Key West is an artist’s utopia. Vibrant colors, stunning landscapes, dynamic wildlife and a culture that embraces art in all its incarnations are just a few of the infinite reasons why creators of all types flock to the island seeking inspiration. And though you can hardly walk a block down Duval Street without stumbling over an artisan peddling crafts streetside, there also are several formal galleries curated to please even the most discerning of collectors. And before you ask, they are all very well air-conditioned.
Alan S. Maltz Gallery
For Alan Maltz, “a camera is as much an artist’s tool as a painter’s palette, potter’s wheel, or a sculptor’s chisel.” At the Alan S. Maltz Gallery (1210 Duval St.; 305-294-0005), Mr. Maltz — who has been designated the “Official Wildlife and Fine Art Photographer for the State of Florida” by VISIT FLORIDA and the Wildlife Foundation of Florida — has been selling his stunning photographs for nearly 20 years. A fixture at the gallery, Mr. Maltz is passionate about the natural beauty that surrounds us, which is reflected in the subject matter he chooses to portray. “As an artist, I want to share a poetic interpretation of the beauty and mystique that surrounds us,” he says. “In presenting the familiar at the most ideal, I reveal the fanciful as everyday occurrence. At best, I think my images open a door of perception that leads the viewer to see the world with new eyes.”
De La Gallery
The peaceful De La Gallery (419 Duval St.; 305-395-2210) is an artistic oasis in the middle of bustling Duval Street. Showcasing the photography of Jorge de la Torriente and the masterful framing of Jeffrey Rodriguez, De La Gallery’s offerings are geared towards both new and seasoned collectors of one-of-a-kind, museum-quality, large format fine photography with emotional resonance. Through Mr. de la Torriente’s camera lens, coastal and seaside landscapes of Florida and the Caribbean are truly transformed into works of art. Whether your taste skews towards panoramics, aerials, seascapes or soothing black and whites, De La Gallery has something for your particular photographic palate. And because Mr. de la Torriente runs the gallery himself, collectors get a highly customized buying experience directly from the artist.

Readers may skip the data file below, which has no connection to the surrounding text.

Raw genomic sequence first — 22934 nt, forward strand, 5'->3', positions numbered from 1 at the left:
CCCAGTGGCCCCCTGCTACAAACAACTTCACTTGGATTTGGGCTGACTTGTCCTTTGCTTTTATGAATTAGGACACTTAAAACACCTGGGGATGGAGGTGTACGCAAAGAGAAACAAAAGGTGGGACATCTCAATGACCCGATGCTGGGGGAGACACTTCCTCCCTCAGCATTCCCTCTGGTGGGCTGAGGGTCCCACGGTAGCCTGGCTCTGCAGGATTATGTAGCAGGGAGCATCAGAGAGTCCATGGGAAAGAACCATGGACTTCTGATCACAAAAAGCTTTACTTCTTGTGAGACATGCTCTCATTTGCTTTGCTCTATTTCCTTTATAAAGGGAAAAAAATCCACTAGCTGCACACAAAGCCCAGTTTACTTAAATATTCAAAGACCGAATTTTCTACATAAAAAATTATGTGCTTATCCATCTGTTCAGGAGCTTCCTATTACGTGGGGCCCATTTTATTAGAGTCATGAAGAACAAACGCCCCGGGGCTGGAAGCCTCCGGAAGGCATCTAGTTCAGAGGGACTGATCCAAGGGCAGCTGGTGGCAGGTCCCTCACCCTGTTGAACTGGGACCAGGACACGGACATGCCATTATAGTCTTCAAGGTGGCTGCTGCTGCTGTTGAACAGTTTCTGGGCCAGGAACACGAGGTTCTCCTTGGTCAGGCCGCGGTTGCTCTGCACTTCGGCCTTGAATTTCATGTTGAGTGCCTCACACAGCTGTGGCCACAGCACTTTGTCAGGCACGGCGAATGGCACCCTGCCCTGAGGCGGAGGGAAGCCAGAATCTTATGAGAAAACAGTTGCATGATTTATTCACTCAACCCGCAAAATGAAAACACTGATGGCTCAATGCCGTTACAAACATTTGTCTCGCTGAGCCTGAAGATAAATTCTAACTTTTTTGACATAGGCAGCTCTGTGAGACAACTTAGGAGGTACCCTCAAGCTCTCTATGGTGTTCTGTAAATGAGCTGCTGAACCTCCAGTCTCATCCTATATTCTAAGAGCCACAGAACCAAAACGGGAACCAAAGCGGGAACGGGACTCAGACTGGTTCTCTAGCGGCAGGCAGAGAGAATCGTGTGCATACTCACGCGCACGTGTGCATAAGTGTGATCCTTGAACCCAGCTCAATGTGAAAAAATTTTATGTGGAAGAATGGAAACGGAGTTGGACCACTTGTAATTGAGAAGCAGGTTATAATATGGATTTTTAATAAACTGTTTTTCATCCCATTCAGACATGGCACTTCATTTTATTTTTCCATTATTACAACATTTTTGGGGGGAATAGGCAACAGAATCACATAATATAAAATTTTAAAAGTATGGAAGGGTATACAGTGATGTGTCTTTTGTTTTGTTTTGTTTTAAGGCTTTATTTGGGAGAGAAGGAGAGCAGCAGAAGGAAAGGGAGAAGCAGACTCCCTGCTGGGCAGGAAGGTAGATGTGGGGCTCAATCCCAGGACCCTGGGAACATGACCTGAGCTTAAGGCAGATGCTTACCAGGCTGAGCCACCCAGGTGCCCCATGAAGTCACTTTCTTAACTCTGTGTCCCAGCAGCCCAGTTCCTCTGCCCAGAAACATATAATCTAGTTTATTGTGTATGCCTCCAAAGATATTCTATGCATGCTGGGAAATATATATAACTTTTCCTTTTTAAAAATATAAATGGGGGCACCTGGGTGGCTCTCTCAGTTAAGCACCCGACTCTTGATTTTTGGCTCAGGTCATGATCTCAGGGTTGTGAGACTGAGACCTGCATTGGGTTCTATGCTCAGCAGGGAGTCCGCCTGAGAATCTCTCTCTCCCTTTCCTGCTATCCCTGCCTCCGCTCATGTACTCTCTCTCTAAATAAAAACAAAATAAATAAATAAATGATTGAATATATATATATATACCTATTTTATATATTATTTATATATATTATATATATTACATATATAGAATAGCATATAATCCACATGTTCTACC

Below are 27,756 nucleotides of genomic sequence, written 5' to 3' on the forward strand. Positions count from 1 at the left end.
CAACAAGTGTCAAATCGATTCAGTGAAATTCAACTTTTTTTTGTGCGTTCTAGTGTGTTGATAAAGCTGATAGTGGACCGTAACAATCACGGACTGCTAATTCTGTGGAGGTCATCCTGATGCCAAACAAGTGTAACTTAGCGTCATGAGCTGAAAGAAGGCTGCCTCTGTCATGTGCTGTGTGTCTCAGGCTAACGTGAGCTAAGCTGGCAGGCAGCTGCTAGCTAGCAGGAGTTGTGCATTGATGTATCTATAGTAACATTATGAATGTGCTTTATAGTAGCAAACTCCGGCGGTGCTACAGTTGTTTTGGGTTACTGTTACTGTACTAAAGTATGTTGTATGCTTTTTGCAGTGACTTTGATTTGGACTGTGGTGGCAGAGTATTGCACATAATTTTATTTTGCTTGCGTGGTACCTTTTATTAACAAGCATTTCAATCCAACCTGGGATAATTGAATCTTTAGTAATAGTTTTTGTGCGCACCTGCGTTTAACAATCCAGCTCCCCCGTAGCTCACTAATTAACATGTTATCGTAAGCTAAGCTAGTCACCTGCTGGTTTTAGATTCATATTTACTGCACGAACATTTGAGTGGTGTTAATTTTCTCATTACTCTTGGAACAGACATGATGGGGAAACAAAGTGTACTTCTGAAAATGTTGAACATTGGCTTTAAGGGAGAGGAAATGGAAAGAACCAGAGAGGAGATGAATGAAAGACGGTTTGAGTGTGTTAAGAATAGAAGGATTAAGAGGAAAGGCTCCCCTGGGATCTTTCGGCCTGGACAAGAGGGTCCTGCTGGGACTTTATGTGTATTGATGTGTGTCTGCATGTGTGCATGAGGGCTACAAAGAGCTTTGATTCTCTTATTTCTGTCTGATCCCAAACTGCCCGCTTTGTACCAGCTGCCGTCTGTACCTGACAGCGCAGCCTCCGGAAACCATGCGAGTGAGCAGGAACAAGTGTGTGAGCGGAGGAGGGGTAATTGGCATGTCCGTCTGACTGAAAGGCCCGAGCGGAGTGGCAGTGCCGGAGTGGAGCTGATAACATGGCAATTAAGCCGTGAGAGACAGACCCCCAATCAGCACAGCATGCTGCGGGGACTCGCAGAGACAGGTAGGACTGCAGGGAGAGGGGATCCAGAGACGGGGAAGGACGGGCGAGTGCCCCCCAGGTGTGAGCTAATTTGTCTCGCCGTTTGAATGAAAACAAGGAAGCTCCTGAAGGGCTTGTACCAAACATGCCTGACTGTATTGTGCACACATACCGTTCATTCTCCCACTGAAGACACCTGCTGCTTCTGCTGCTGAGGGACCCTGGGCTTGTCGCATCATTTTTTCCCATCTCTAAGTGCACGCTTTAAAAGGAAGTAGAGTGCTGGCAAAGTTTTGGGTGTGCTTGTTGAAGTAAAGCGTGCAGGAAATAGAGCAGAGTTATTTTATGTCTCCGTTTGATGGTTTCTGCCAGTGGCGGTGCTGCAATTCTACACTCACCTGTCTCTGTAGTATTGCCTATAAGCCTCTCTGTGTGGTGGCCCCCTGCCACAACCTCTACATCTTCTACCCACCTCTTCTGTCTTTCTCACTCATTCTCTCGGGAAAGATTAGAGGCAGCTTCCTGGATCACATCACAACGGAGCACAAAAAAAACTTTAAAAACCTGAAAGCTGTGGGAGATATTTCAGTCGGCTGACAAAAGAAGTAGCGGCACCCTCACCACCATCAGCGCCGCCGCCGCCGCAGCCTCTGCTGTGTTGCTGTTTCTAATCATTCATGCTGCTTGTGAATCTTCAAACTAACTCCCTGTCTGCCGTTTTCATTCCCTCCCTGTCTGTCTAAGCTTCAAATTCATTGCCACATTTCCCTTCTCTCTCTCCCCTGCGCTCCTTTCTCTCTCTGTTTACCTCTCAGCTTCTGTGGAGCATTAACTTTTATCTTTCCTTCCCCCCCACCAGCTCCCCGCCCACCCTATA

Gallery on Greene
Under the helm of the visionary Nance Frank, the Gallery on Greene (606 Greene St.; 305-304-2323) is perhaps the most highly curated, stylistically diverse gallery in Key West. A true innovator in her own right, Ms. Frank had the incredible foresight to mine Cuba’s vibrant art scene as a means to connect Key West’s deep Cuban tradition to its roots before Cuban tourism was even possible, let alone trendy, for American citizens. Perhaps the most lasting mark that Ms. Frank has imprinted on Key West’s art history is her passion for self-taught Cuban-American folk artist Mario Sanchez, a man who has been called the most important 20th century artist of his kind. The bulk of Mr. Sanchez’s pieces are bas relief wood intaglios, typically depicting vibrantly colored scenes of everyday life in Key West and rendering immortal the Cuban cultural heritage of Key West in the early 20th century. The Gallery on Greene is committed to representing the distinctive Key West artistic style, packed wall to wall with pieces from “some of the most talented artists within 100 miles, like Peter Vey, Mario Sanchez, Suzie DePoo, Jeff Mac- Nelly and many artists from Cuba,” Ms. Frank says.
Guild Hall Gallery
Located right on Duval Street, Guild Hall (614 Duval St.; 305-296-6076) was established in 1976 as a co-op for 27 artists. It is the oldest art gallery on Duval and exists today in its original location right in the heart of downtown Key West. Guild Hall, staying true to its original dream, provides affordable spaces for local artists to display their work and expand their creative potential. And because works from artists of all types are on display, the gallery features works of many media including stained glass, watercolor painting and sculpture. Guild Hall is open every day from 10 a.m. until 8 p.m. and offers shoppers an authentic piece of Key West to take home.
After 30 years in Key West, Harrison Gallery (825 White St.; 305-294-0609) has become a local institution known as much for its über-creative proprietors, Helen and Ben Harrison, as for the eclectic contemporary works of art exhibited inside its walls. Both Harrisons are renaissance artists in their own right — Helen sculpts in a variety of media, while Ben writes and performs both music and literature. They run their airy, well-lit space on White Street as a gallery/studio — Helen can often be found out back, working on one of her modernist sculptures, while Ben pens his latest novel or album nearby. Both deeply prolific artists, they have nevertheless found time to curate shows for over 130 artists over the course of their long career in Key West.